A delightfully convincing case that Washington was history’s least ruthless and most successful revolutionary.

Pub Date: April 2, 2019

ISBN: 978-0-8129-9699-9

Page Count: 384

Publisher: Random House

Review Posted Online: Dec. 11, 2018

Kirkus Reviews Issue: Jan. 1, 2019

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A wonderful page-turner written with humility, immediacy, and great style. Nothing came cheap and easy to McCandless, nor...

INTO THE WILD

The excruciating story of a young man on a quest for knowledge and experience, a search that eventually cooked his goose, told with the flair of a seasoned investigative reporter by Outside magazine contributing editor Krakauer (Eiger Dreams, 1990).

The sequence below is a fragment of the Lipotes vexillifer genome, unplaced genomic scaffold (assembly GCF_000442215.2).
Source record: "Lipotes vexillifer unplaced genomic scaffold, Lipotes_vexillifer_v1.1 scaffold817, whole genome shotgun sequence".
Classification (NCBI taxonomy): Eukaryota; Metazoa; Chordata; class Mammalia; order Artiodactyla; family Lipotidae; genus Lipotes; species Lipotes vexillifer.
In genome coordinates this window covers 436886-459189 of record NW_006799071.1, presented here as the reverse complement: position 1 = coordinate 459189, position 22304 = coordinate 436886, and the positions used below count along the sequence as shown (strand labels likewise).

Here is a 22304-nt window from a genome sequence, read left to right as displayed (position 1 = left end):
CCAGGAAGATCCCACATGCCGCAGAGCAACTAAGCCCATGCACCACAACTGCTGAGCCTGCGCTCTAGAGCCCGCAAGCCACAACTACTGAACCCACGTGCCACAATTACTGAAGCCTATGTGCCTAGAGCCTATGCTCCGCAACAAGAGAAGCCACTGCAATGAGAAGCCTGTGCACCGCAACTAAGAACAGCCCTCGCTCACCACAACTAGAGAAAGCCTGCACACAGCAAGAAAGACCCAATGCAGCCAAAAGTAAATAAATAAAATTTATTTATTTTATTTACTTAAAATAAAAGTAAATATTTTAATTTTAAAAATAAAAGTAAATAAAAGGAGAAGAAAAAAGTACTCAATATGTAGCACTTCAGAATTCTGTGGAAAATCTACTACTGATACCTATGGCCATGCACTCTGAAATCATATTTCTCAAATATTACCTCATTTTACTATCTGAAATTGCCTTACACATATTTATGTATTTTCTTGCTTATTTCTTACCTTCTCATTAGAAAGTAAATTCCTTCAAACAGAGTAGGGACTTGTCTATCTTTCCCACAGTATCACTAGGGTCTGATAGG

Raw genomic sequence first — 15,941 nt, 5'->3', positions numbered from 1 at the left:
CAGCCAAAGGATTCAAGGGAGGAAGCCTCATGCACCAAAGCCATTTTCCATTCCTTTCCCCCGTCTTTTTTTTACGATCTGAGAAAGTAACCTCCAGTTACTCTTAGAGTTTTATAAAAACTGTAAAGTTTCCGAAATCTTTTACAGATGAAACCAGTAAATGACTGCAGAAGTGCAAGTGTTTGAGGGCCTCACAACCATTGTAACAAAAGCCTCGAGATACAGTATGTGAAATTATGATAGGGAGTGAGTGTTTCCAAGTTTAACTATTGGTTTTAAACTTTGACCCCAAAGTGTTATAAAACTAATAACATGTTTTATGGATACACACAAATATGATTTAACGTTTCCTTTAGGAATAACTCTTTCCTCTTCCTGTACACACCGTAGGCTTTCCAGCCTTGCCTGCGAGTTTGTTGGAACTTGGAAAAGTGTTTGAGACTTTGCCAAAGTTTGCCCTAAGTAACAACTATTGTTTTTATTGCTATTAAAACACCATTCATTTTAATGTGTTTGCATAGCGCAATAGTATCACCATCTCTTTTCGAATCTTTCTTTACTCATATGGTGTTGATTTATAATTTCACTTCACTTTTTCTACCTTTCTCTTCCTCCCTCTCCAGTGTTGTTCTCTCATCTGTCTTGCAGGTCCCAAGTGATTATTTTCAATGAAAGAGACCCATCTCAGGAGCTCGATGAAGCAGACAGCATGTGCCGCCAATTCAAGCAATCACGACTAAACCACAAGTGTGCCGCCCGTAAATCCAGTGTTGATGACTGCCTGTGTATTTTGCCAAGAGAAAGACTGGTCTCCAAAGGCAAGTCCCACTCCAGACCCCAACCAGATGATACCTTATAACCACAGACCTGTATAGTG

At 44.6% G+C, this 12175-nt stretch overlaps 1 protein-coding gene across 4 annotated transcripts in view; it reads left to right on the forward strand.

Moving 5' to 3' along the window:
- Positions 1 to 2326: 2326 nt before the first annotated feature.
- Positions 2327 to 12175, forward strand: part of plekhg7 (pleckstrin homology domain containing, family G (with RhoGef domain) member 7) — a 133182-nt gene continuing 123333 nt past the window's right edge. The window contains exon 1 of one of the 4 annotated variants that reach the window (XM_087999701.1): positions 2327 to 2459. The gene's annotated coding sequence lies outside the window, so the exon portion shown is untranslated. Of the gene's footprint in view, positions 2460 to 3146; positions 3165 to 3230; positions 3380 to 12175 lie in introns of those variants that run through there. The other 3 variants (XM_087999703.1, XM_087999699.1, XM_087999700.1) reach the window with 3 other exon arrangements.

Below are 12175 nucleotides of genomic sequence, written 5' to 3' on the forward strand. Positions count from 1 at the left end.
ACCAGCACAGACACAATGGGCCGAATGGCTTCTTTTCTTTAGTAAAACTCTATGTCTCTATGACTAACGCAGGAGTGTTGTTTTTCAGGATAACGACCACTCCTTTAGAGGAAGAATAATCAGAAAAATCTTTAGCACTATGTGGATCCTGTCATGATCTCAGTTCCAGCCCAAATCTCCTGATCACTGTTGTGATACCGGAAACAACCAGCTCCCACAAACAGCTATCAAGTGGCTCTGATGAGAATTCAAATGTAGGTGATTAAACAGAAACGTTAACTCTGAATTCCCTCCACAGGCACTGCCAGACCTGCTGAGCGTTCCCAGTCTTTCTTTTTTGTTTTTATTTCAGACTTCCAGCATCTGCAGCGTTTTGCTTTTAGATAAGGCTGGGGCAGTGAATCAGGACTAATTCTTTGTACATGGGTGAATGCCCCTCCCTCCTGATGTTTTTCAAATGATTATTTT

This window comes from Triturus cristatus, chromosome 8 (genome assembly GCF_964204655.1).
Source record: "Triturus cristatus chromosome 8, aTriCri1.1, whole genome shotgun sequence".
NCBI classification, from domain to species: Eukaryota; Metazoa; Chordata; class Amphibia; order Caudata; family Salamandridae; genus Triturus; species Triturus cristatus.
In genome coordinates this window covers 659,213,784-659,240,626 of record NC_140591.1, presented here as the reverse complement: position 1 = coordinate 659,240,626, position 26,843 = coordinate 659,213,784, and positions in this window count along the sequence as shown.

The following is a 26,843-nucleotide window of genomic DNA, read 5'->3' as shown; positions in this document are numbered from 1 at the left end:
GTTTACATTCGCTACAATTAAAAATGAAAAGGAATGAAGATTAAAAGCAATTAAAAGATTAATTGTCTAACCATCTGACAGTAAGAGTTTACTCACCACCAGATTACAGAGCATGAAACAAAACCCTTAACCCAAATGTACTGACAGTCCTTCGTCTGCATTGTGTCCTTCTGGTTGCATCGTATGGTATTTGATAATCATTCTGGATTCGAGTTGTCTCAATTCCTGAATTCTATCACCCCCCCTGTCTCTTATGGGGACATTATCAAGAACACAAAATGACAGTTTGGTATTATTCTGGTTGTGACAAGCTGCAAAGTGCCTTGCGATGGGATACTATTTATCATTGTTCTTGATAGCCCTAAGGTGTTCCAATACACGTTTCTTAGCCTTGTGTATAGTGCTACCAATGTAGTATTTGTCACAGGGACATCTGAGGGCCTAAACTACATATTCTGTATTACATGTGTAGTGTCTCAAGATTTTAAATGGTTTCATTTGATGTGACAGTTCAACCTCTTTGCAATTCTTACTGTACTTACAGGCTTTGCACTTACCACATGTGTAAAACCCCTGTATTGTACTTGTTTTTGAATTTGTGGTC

Chris McCandless loved the road, the unadorned life, the Tolstoyan call to asceticism. After graduating college, he took off on another of his long destinationless journeys, this time cutting all contact with his family and changing his name to Alex Supertramp. He was a gent of strong opinions, and he shared them with those he met: "You must lose your inclination for monotonous security and adopt a helter-skelter style of life''; "be nomadic.'' Ultimately, in 1992, his terms got him into mortal trouble when he ran up against something—the Alaskan wild—that didn't give a hoot about Supertramp's worldview; his decomposed corpse was found 16 weeks after he entered the bush. Many people felt McCandless was just a hubris-laden jerk with a death wish (he had discarded his map before going into the wild and brought no food but a bag of rice). Krakauer thought not. Admitting an interest that bordered on obsession, he dug deep into McCandless's life. He found a willful, reckless, moody boyhood; an ugly little secret that sundered the relationship between father and son; a moral absolutism that agitated the young man's soul and drove him to extremes; but he was no more a nutcase than other pilgrims. Writing in supple, electric prose, Krakauer tries to make sense of McCandless (while scrupulously avoiding off-the-rack psychoanalysis): his risky behavior and the rites associated with it, his asceticism, his love of wide open spaces, the flights of his soul.